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ENCYCLOPEDIC ENTRY
ENCYCLOPEDIC ENTRY

Monsoon

Monsoon

Encyclopedic entry. A monsoon is a seasonal change in the direction of the prevailing, or strongest, winds of a region. Monsoons cause wet and dry seasons throughout much of the tropics.

Grades

6 - 12+

Subjects

Earth Science, Geography, Human Geography, Meteorology, Physical Geography

A monsoon is a seasonal change in the direction of the prevailing, or strongest, winds of a region. Monsoons cause wet and dry seasons throughout much of the tropics. Monsoons are most often associated with the Indian Ocean.

Monsoons always blow from cold to warm regions. The summer monsoon and the winter monsoon determine the climate for most of India and Southeast Asia.

Summer Monsoon

The summer monsoon is associated with heavy rainfall. It usually happens between April and September. As winter ends, warm, moist air from the southwest Indian Ocean blows toward countries like India, Sri Lanka, Bangladesh, and Myanmar. The summer monsoon brings a humid climate and torrential rainfall to these areas.

India and Southeast Asia depend on the summer monsoon. Agriculture, for example, relies on the yearly rain. Many areas in these countries do not have large irrigation systems surrounding lakes, rivers, or snowmelt areas. Aquifers, or supplies of underground water, are shallow. The summer monsoon fills wells and aquifers for the rest of the year. Rice and tea are some crops that rely on the summer monsoon. Dairy farms, which help make India the largest milk producer in the world, also depend on the monsoon rains to keep cows healthy and well-fed.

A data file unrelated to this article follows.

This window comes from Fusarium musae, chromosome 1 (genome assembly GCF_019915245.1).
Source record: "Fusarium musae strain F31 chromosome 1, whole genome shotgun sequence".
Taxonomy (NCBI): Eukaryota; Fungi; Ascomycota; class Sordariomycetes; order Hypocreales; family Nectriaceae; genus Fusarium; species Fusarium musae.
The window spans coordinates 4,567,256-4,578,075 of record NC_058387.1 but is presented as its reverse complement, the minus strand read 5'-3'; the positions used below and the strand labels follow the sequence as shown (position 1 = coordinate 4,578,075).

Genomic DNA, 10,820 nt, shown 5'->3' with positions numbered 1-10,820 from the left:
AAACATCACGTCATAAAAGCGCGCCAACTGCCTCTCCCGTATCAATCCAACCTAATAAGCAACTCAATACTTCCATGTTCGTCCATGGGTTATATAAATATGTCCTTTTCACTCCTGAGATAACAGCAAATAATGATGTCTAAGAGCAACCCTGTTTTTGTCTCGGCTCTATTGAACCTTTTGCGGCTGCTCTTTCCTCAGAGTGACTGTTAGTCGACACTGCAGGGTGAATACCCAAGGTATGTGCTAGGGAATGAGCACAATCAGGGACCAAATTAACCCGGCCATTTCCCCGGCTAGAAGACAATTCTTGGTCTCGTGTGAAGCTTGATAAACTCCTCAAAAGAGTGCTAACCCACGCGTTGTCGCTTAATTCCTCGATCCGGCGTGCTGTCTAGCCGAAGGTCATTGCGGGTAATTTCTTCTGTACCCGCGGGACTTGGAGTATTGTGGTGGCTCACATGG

Industry in India and Southeast Asia also relies on the summer monsoon. A great deal of electricity in the region is produced by hydroelectric power plants, which are driven by water collected during the monsoons. Electricity powers hospitals, schools, and businesses that help the economies of these areas develop.

When the summer monsoon is late or weak, the regions economy suffers. Fewer people can grow their own food, and large agribusinesses do not have produce to sell. Governments must import food. Electricity becomes more expensive, sometimes limiting development to large businesses and wealthy individuals. The summer monsoon has been called Indias true finance minister.

Heavy summer monsoons can cause great damage. Residents of such urban areas as Mumbai, India, are used to the streets flooding with almost half a meter (1.5 feet) of water every summer. However, when the summer monsoon is stronger than expected, floods can devastate the region. In cities like Mumbai, entire neighborhoods can be drowned. In rural areas, mudslides can bury villages and destroy crops.

In 2005, a strong monsoon devastated western India. As the summer monsoon blew in from the southwest, it first hit the state of Gujarat. More than 100 people died. Then, the monsoon rains hit the state of Maharashtra. Flooding in Maharashtra killed more than 1,000 people. On July 26, 2005, the city of Mumbai, Maharashtra, received almost a meter (39.1 inches) of rain.